Two imprisoned in Mexico over killing Malcolm X's grandson

In this undated photo courtesy of the Shabazz family is seen Malcolm Shabazz in an unknown location. Shabazz, the 28-year-old grandson of political activist Malcolm X, died in Mexico, U.S. officials confirmed Friday, May 10, 2013. Labor activist Miguel Suarez said he was with Shabazz when his friend was beaten up during a dispute over a bill at the Mexico City bar. He said Friday the owner demanded they pay a $1,200 bill and a fight ensued. Suarez says he later found Shabazz injured outside the bar and took him to a hospital where he died on Thursday. Xiomara Michel,AP Photo/Courtesy of the Shabazz family

MEXICO CITY A judge on Saturday issued an order for the imprisonment of two waiters accused in the beating death of Malcolm Shabazz, grandson of civil rights activist Malcolm X, the Mexico City attorney general's office said.

malcolm shabazz
Malcolm Shabazz in an undated family photo.
AP Photo/Courtesy of the Shabazz family

The resolution begins the judicial process against David Hernandez Cruz and Manuel Alejandro Perez de Jesus, who worked at the Palace bar near Mexico City's popular Plaza Garibaldi. The men are accused of theft and homicide, and are being held in a Mexico City prison.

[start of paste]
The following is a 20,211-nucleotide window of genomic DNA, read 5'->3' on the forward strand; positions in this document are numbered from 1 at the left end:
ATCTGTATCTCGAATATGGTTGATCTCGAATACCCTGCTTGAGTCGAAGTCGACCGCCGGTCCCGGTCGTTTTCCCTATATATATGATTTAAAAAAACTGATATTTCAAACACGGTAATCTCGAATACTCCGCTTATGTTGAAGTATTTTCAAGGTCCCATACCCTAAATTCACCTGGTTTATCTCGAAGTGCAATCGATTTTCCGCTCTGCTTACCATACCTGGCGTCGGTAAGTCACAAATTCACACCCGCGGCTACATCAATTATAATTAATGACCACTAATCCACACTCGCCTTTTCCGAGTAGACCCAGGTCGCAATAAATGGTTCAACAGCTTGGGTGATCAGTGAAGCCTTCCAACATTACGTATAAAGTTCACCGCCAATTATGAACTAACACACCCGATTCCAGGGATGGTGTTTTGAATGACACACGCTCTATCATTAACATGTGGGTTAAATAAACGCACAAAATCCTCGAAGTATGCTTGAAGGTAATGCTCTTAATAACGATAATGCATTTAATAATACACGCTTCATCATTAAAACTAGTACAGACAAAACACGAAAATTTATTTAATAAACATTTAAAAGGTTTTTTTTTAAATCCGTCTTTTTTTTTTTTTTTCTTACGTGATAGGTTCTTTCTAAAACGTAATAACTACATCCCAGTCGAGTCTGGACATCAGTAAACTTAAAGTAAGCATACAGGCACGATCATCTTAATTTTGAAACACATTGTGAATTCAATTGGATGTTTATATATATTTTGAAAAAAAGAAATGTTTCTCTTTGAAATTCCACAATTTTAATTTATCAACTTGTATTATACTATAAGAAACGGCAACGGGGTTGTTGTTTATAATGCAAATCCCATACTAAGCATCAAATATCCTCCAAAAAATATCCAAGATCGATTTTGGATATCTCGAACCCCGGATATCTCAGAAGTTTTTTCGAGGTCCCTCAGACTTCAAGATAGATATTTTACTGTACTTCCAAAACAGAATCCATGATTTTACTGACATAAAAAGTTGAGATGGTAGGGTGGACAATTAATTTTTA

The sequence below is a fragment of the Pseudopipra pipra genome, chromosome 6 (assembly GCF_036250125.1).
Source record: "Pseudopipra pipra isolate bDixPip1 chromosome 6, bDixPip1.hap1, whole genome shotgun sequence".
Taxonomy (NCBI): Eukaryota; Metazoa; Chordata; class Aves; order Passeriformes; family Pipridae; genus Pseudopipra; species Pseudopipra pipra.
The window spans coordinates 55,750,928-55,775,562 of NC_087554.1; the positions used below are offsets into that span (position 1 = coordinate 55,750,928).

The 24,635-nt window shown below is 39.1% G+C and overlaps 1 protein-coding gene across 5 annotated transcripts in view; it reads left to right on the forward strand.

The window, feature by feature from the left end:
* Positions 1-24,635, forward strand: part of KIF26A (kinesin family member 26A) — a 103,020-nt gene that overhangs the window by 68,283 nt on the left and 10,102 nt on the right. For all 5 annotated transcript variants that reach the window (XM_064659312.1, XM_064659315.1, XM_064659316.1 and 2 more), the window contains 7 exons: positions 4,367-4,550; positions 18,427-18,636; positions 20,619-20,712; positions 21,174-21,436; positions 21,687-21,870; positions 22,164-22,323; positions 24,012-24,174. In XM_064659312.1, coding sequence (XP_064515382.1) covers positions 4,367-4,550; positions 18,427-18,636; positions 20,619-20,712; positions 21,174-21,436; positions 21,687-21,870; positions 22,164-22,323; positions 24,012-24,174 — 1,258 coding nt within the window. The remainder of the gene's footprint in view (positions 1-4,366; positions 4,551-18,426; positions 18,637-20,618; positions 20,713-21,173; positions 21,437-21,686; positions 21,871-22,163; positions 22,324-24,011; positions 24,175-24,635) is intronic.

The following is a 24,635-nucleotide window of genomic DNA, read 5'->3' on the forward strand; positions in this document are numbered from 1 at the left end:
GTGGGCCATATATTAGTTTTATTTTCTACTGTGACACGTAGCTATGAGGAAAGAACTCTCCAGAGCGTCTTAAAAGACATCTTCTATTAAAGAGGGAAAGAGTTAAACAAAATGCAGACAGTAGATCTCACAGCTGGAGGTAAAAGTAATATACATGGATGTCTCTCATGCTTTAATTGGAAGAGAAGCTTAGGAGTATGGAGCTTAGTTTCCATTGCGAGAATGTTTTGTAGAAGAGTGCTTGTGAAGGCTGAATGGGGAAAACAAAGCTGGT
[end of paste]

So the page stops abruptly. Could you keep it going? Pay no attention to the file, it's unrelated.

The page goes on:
Prosecutors say Shabazz and a friend were lured into the bar by a young woman who made conversation with Shabazz in English. They were later presented with a bar tab worth $1,200 and a violent dispute ensued.

Prosecutors say the men who beat Shabazz to death not only punched and kick him but also used a bat or stick during the attack. Shabazz died in Mexico City hospital.

Hundreds gathered in Oakland Friday to remember the late grandson of slain civil rights leader Malcolm X.

More than 200 people attended a traditional Islamic service for the 28-year-old Malcolm Shabazz, who authorities say was beaten to death last week over a $1,200 bar bill in Mexico City.

The service featured plenty of prayer, songs, spoken word and tears. Many among the procession of speakers said while they initially connected with Shabazz because of his famous grandfather, they learned to appreciate a man they called "Young Malcolm" as a leader in his own right.

Despite troubles early in life, from setting a blaze in his grandmother's apartment that resulted in the death of Malcolm X's widow, to stints in juvenile hall and prison, mourners said Shabazz was seeking redemption. They say he had plans to write a memoir and another book denouncing youth violence.

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